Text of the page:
This recipe is from Epicurious, and I make it as an alternative to my Mom's Turkey Tortilla Casserole, which was a much loved Thanksgiving and Christmas leftovers tradition. Mom's version was pure comfort food, like so many casserole recipes of its era, but relied heavily on cream of mushroom and cream of chicken soup and an enormous amount of cheese. I still love it, but I now prefer this (somewhat) healthier and more authentic rendition.
adapted from Epicurious
Make the Tomatilla Salsa:
You can find the recipe here (as well as read about my adventures with The Stove From Hell). Make this early in the day-- it isn't difficult, but if you leave it to evening you'll start to feel a bit pressured, as you'll also need to fry the tortillas ahead of assembling everything.
Prep the tortillas:
2 (8-oz) packages corn tortillas, cut into 1/2-inch-wide strips (let them sit for an hour or so to dry out)
Heat a generous amount of oil in a large deep skillet and fry tortilla strips in batches until crisp. Let them drain a bit in a large shallow bowl lined with paper towels. Reserve a couple tablespoons of the oil, as you'll be using it and the same pan to make the chilaquiles.
Now aren't you glad you made the salsa ahead of time? This is your reward. Dip a warm tortilla into that salsa. Eat it. Then threaten anyone else in the house with death if they even attempt (and they will) to eat any of it.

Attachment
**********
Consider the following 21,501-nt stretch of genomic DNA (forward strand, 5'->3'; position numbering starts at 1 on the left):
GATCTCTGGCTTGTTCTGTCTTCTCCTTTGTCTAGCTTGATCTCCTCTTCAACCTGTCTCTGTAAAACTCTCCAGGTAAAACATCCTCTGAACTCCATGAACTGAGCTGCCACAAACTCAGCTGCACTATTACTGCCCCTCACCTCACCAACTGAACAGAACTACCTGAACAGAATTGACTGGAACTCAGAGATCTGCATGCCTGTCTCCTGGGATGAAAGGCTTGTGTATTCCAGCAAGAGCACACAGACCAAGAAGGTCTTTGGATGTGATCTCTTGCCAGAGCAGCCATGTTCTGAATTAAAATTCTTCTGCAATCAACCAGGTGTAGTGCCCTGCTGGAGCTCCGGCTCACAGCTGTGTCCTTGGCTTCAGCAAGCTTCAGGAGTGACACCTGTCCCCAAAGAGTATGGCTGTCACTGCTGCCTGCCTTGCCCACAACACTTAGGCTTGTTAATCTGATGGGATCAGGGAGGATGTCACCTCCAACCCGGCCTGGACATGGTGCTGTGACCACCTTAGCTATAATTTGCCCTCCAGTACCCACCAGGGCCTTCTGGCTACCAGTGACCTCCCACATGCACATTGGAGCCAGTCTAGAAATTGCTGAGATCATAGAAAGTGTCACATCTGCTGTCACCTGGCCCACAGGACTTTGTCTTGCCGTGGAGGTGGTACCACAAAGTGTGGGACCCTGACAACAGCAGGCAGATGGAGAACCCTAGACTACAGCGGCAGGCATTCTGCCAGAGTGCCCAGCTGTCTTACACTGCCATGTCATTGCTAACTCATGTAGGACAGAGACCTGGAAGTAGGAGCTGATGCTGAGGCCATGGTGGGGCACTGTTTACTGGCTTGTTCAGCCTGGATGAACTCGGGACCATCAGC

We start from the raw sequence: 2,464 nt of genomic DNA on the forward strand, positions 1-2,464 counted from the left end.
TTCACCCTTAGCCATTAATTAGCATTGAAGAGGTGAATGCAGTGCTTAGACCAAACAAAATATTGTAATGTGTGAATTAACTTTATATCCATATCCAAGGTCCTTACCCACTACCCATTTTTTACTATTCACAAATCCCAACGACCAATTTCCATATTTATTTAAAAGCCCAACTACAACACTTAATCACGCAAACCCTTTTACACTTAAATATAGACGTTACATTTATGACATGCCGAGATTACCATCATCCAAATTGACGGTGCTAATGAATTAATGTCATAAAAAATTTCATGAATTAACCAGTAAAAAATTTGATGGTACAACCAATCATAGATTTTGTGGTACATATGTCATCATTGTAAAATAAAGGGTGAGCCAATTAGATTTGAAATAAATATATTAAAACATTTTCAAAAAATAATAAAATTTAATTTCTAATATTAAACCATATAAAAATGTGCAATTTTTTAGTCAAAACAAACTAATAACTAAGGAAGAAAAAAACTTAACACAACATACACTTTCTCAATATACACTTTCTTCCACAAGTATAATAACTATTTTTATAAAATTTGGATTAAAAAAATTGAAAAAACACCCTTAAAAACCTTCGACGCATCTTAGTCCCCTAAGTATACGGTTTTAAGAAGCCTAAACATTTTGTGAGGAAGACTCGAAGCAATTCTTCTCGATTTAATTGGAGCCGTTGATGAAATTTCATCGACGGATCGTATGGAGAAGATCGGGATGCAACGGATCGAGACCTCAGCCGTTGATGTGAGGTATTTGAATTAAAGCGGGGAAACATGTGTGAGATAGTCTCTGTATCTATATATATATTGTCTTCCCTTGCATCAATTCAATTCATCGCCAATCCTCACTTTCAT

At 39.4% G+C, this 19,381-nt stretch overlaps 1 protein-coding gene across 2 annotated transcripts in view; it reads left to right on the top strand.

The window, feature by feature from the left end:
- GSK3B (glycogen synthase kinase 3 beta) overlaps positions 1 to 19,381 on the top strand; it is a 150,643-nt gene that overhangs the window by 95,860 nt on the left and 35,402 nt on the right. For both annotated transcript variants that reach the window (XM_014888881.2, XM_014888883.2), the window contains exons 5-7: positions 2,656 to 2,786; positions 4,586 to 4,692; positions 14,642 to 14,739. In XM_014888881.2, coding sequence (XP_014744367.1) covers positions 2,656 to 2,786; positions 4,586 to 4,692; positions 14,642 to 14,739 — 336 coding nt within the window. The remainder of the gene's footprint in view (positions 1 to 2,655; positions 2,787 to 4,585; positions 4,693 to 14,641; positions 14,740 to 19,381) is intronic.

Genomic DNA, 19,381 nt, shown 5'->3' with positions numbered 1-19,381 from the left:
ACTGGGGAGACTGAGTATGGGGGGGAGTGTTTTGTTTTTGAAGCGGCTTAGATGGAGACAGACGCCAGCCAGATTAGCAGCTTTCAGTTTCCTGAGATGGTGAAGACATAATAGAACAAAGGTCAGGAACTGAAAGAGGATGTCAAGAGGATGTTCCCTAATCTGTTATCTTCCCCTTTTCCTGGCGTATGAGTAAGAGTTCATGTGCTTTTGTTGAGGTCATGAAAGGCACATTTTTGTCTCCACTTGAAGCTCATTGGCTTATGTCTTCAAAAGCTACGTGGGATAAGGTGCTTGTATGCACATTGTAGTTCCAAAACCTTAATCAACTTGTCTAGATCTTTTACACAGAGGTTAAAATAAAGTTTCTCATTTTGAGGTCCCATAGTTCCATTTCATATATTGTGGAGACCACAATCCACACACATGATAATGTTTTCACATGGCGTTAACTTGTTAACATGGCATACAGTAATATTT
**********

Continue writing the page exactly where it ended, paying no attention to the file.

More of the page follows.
At this point you're done with the tedious bits. Make sure you've prepped everything in the list below and then you can relax until about half an hour before you want to eat.
1 large onion, chopped
14 oz turkey or chicken broth (if you made turkey soup after Thanksgiving you might have some broth in your freezer)
1 1/4 lb shredded cooked turkey meat (4 cups)
2 1/2 cups Tomatillo Salsa
6 oz Monterey Jack cheese, shredded
1/4 cup crème fraîche or sour cream
1 1/2 tablespoons milk
1/2 cup fresh cilantro sprigs
3 oz queso fresco or feta, crumbled
Preheat the oven to 375 F.
Saute the onion in the reserved oil until softened. Add the broth and turkey and simmer, stirring, until the liquid is reduced to about 1/2 cup (10 - 15 minutes). Add the salsa and bring it to a boil. Take the skillet off the stove.
(At this point Epicurious contends that you can simply add the tortilla strips and the Monterey Jack to the skillet and toss it all together. I would very much like to see them do this, as the sheer volume of chips to turkey mixture is overwhelming and you will (if you are me) end up with runaway chilaquiles.)
So here is what I do: put about half of your tortilla chips into a big bowl. Sprinkle one third of the cheese over the chips and then dump the turkey mixture over it all. Using a large spoon and some tongs, start tossing it together. When it looks pretty well mixed, add the rest of the chips and another third of the cheese and toss some more. The chips will break up a bit and this is okay. Carefully pour the chilaquiles back into the skillet and sprinkle the rest of the cheese on top. Slide the skillet into the oven and let it heat through for about 15 minutes or until it's bubbling.
While the chilaquiles are in the oven, whisk together crème fraîche and milk.
Serve chilaquiles topped with crème fraîche, cilantro, and the queso fresco or feta.
This dish freezes very well, so do make the whole recipe. It's a nice feeling to know it's there on those nights when you just haven't got the energy to cook.